Cosmology and our View of the World
Overview on Physical Cosmology
Lead: Eberhard Möbius
Summary by Ann Steeves
Everything out of Nothing? - Sense of Place and Paradigm Shifts
Professor Möbius led our second lecture in INCO 796. He started by reviewing that the Universe is one of the three unicates (other two are life and mind). Professor Möbius explained that we as humans have two sides—one that uses the mind and physics to figure out the universe, and one is some sort of spirituality, all people love stories. Professor Möbius found himself at 12 years old wondering if the universe is infinite or finite. Pondering this question is like MC Escher’s artwork of a gallery that is never-ending and loops back on itself—like the universe, “we are in it and it is weird!”
Cosmology is the science of the universe, and may lead us to ask the question, “is the universe the only unicate that stays forever?” We know that there are three unicates: the universe, the mind, and life. There are many planets, comets, stars, galaxies, but there is only one single universe that we know of and only one “life as we know it”. Through genetics and evolution, we have discovered that all life originated from one form. Yet only “intelligent beings” are able to communicate and recognize consciousness. We set limits with our known intelligence and we are always developing and expanding our knowledge base. Professor Möbius gave the example that until about 15 years ago, our planets within the solar system’s Ecliptic was all that was known, and all models of planets were based off of this design. About 15 years ago, we had to change our model as we began to discover extrasolar planets. We began to be able to detect planets around other stars, which brought new knowledge of planetary systems, which we were unaware of previously. This forced us to change our models. This may happen as we discover new information about other unicates. As we continue exploring our universe, we may find other life forms, which will prove life to not be a unicate. The same may happen with minds. These are both real possibilities, but can we say that the universe will forever be a unicate? How will we be able to discover another universe? It is hard to fathom—so we may say that yes, the universe may be the only unicate that stays forever.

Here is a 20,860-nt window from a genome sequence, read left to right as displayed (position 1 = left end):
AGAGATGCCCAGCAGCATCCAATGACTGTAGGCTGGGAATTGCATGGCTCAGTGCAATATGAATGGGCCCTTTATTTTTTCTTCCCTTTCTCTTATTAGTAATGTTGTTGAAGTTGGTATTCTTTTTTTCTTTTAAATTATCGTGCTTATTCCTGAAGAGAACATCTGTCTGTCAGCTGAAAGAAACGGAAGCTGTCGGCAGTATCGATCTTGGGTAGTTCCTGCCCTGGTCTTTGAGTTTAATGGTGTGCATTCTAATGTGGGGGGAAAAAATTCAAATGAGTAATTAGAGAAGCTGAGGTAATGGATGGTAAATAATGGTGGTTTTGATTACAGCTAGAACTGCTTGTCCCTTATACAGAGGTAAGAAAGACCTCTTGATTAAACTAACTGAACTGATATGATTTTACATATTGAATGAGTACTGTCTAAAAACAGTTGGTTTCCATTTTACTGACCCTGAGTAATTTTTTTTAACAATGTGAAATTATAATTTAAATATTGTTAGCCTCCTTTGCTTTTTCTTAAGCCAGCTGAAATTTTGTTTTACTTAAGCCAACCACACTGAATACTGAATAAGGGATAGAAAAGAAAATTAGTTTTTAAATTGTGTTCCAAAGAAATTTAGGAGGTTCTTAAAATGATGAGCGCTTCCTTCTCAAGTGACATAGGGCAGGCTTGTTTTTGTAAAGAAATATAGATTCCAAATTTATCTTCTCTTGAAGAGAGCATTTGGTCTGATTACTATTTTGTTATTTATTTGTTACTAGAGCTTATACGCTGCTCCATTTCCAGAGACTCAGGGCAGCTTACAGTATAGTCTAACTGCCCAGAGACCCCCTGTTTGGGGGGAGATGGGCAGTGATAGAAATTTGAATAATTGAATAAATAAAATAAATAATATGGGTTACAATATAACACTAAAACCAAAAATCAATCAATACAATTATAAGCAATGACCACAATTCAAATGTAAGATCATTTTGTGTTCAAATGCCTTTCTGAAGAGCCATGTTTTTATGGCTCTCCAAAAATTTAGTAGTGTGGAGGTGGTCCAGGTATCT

We then talked about Olbers’ Paradox and the observable universe. Olbers thought that the universe must be finite in size to account for darkness in the night’s sky. Professor Möbius explained the paradox with an analogy of trees within a dense forest— you keep going further into the forest to find more trees, but there will still be space between the trees, because the forest is finite. You will eventually reach the edge of the forest in this analogy. Like this example, you will eventually reach the edge of the universe, which we understand today to be the “observable universe”. However, Olbers’ Paradox exists if the universe is infinitely large and eternal (unchanging). In this case, the sky would not appear dark, but would shine bright. In this infinite model, a star would be everywhere you looked. Sure, many stars would be very far away, but all spaces in the sky would be illuminated by a distant star’s light. Since our sky has darkness, we can say that the universe is finite.
Someone commented that it might be dark at night to the human eye due to limited perceived wavelength. The human eye observes limited spectrum light. This argument does help only in connection with an expanding universe and of the wavelength to infinitely long waves. Someone also brought up the point that some objects in the universe take in light. Things that absorb starlight in the bright sky scenario would become as hot as stars and thus shine, as well. So this argument is not useful. We were reminded that distances in the universe are of astronomical sizes—it is very lonely in space with huge distances of nothing.
We must remember that we are not in the center of the universe, our solar system, or our galaxy. We are in the center of our observable universe, and anywhere throughout space an observer would be at the center of their observable universe. We cannot assume that all there is in the universe is within our observable universe. The concept of a possible paradigm shift was proposed: is this the only universe?